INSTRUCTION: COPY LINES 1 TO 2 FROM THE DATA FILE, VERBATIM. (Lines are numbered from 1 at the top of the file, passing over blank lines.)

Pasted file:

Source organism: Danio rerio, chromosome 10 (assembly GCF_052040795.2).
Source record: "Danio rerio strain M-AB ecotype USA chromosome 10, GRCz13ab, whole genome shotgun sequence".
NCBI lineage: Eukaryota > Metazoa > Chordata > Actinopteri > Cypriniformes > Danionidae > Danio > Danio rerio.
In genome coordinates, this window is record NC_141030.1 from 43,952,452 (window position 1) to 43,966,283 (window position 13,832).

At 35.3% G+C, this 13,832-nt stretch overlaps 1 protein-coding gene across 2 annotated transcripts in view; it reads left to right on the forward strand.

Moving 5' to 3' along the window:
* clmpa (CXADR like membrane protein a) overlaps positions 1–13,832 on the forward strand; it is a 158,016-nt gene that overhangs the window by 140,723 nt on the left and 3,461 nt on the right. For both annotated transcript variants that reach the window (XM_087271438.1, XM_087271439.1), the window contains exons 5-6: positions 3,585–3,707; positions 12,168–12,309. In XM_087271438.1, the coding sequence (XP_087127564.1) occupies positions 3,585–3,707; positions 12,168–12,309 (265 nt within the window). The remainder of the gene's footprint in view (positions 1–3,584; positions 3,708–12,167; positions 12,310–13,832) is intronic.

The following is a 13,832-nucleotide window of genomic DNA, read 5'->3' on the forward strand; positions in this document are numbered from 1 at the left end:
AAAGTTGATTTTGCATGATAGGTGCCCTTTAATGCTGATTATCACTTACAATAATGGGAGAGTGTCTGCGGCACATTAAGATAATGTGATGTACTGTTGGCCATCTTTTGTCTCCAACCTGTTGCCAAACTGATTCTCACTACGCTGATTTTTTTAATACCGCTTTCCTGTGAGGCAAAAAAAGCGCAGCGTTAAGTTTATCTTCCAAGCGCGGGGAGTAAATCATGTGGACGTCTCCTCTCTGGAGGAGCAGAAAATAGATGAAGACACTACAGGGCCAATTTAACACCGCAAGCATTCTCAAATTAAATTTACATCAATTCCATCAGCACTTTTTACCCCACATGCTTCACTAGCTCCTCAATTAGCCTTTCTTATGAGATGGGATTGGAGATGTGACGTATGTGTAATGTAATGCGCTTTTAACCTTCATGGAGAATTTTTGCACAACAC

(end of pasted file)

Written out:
Source organism: Danio rerio, chromosome 10 (assembly GCF_052040795.2).
Source record: "Danio rerio strain M-AB ecotype USA chromosome 10, GRCz13ab, whole genome shotgun sequence".